The Peace Corps,
Sierra Leone, and Me



What prompted a naive nineteen-year-old from Michigan to work in villages in West Africa where locals had never before seen a white person? How did his two-year tour with the Peace Corps in the 1960s meaningfully change the course of his life over the next fifty years?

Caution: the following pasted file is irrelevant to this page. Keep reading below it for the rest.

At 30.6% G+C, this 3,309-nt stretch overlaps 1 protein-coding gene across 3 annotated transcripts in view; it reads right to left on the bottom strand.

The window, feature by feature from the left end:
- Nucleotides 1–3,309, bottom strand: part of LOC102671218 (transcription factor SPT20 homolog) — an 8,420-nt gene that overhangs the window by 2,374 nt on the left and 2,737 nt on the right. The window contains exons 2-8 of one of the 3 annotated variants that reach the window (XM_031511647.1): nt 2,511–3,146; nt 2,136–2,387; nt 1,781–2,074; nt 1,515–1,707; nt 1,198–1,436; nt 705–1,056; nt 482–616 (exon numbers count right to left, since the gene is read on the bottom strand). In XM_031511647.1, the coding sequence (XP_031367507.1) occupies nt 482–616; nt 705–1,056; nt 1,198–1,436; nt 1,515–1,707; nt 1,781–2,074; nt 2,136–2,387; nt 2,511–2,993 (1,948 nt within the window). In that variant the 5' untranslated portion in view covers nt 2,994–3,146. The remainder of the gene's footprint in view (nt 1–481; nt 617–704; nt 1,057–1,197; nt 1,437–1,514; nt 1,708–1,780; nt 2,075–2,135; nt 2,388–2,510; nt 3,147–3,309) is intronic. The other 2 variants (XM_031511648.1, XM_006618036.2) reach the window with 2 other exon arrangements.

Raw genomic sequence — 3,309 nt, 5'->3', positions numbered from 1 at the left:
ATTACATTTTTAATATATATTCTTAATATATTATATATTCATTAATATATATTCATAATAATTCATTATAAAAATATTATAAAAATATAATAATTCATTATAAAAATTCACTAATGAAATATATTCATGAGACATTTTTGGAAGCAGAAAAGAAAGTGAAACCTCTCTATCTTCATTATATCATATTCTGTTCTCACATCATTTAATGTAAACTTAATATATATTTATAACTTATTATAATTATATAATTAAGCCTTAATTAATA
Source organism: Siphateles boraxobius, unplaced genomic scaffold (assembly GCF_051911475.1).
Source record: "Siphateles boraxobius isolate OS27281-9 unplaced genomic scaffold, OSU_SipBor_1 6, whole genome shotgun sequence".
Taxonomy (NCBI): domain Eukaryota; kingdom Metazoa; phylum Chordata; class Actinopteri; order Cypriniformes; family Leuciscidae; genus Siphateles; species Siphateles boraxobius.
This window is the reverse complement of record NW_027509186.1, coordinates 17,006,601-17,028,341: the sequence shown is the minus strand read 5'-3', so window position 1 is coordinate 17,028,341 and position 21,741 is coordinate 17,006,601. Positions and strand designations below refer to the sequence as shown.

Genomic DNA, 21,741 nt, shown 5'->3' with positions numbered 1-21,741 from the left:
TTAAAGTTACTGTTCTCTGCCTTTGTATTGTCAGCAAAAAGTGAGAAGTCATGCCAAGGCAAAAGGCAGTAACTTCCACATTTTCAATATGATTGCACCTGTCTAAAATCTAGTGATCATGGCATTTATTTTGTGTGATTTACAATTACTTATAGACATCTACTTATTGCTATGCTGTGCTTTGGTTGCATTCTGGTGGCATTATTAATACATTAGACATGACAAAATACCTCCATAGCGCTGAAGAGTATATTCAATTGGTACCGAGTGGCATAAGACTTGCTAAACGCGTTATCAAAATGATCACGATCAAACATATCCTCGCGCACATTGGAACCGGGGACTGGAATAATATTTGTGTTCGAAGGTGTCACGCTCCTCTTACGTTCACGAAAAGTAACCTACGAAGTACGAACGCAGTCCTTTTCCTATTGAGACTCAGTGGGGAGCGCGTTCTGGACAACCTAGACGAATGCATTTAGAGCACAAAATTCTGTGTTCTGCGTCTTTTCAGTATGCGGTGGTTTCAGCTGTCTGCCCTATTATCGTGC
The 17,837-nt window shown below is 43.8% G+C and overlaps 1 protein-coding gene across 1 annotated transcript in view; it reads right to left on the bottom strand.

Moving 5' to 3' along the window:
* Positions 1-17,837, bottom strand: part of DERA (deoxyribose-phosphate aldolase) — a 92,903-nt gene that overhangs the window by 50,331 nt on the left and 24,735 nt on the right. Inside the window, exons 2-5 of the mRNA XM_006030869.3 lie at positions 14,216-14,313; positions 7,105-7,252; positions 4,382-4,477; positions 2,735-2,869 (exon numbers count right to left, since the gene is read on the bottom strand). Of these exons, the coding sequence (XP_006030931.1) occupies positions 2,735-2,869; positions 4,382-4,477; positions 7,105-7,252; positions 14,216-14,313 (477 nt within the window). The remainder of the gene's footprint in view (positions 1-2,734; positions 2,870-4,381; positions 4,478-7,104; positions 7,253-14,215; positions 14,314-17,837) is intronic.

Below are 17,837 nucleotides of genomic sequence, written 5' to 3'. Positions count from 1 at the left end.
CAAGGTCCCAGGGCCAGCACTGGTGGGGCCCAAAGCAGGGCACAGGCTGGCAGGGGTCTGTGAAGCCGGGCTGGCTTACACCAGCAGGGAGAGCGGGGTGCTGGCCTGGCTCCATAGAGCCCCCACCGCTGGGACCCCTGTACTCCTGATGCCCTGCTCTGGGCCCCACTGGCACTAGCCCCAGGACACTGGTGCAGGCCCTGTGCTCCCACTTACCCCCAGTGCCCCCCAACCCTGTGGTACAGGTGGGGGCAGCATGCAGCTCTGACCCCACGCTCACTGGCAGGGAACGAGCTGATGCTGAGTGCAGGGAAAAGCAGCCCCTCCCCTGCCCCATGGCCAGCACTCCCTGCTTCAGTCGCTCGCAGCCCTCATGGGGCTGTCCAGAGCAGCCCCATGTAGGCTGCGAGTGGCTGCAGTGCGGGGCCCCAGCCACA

The compelling story of The Peace Corps, Sierra Leone, and Me follows  Norm Tyler during his time as a volunteer in a Rural Development program in upcountry Sierra Leone, West Africa. He daily experienced cultural interactions that were to gradually change his life perspective. Readers ride with him in his beat-up Land Rover and vicariously share in the insupposable challenges of getting a health center or school built in an upcountry village; being exposed to tribal rituals of secret societies; working with local African officials who still had a colonialist perspective. This timely narrative also captures historic changes that have taken place in the host country from its “golden period” just after independence through its decades of major troubles—political upheaval, civil war, the “blood diamonds” conflict, the Ebola crisis—over the last fifty years.